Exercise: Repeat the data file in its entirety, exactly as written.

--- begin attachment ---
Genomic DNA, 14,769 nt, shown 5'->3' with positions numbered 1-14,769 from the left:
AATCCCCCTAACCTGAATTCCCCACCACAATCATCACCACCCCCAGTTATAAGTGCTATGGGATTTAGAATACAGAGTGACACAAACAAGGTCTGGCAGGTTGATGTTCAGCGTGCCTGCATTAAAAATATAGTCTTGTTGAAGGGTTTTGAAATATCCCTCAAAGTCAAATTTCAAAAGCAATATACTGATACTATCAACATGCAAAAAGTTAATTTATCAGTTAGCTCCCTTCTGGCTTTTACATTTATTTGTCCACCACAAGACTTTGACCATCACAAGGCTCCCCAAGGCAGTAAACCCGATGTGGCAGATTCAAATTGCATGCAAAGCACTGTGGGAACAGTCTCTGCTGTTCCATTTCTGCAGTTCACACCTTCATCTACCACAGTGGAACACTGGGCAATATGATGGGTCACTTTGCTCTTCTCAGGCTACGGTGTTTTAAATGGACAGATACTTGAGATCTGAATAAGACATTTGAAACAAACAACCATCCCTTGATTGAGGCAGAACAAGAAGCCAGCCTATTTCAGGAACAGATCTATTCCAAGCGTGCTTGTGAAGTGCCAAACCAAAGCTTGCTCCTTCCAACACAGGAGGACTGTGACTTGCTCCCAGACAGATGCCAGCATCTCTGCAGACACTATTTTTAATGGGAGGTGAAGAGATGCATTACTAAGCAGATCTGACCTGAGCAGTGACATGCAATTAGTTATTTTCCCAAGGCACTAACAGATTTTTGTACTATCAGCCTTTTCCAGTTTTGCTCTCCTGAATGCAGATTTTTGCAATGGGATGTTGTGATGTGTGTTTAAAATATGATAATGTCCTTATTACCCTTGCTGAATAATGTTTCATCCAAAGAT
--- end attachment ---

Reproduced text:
Genomic DNA, 14,769 nt, shown 5'->3' with positions numbered 1-14,769 from the left:
AATCCCCCTAACCTGAATTCCCCACCACAATCATCACCACCCCCAGTTATAAGTGCTATGGGATTTAGAATACAGAGTGACACAAACAAGGTCTGGCAGGTTGATGTTCAGCGTGCCTGCATTAAAAATATAGTCTTGTTGAAGGGTTTTGAAATATCCCTCAAAGTCAAATTTCAAAAGCAATATACTGATACTATCAACATGCAAAAAGTTAATTTATCAGTTAGCTCCCTTCTGGCTTTTACATTTATTTGTCCACCACAAGACTTTGACCATCACAAGGCTCCCCAAGGCAGTAAACCCGATGTGGCAGATTCAAATTGCATGCAAAGCACTGTGGGAACAGTCTCTGCTGTTCCATTTCTGCAGTTCACACCTTCATCTACCACAGTGGAACACTGGGCAATATGATGGGTCACTTTGCTCTTCTCAGGCTACGGTGTTTTAAATGGACAGATACTTGAGATCTGAATAAGACATTTGAAACAAACAACCATCCCTTGATTGAGGCAGAACAAGAAGCCAGCCTATTTCAGGAACAGATCTATTCCAAGCGTGCTTGTGAAGTGCCAAACCAAAGCTTGCTCCTTCCAACACAGGAGGACTGTGACTTGCTCCCAGACAGATGCCAGCATCTCTGCAGACACTATTTTTAATGGGAGGTGAAGAGATGCATTACTAAGCAGATCTGACCTGAGCAGTGACATGCAATTAGTTATTTTCCCAAGGCACTAACAGATTTTTGTACTATCAGCCTTTTCCAGTTTTGCTCTCCTGAATGCAGATTTTTGCAATGGGATGTTGTGATGTGTGTTTAAAATATGATAATGTCCTTATTACCCTTGCTGAATAATGTTTCATCCAAAGAT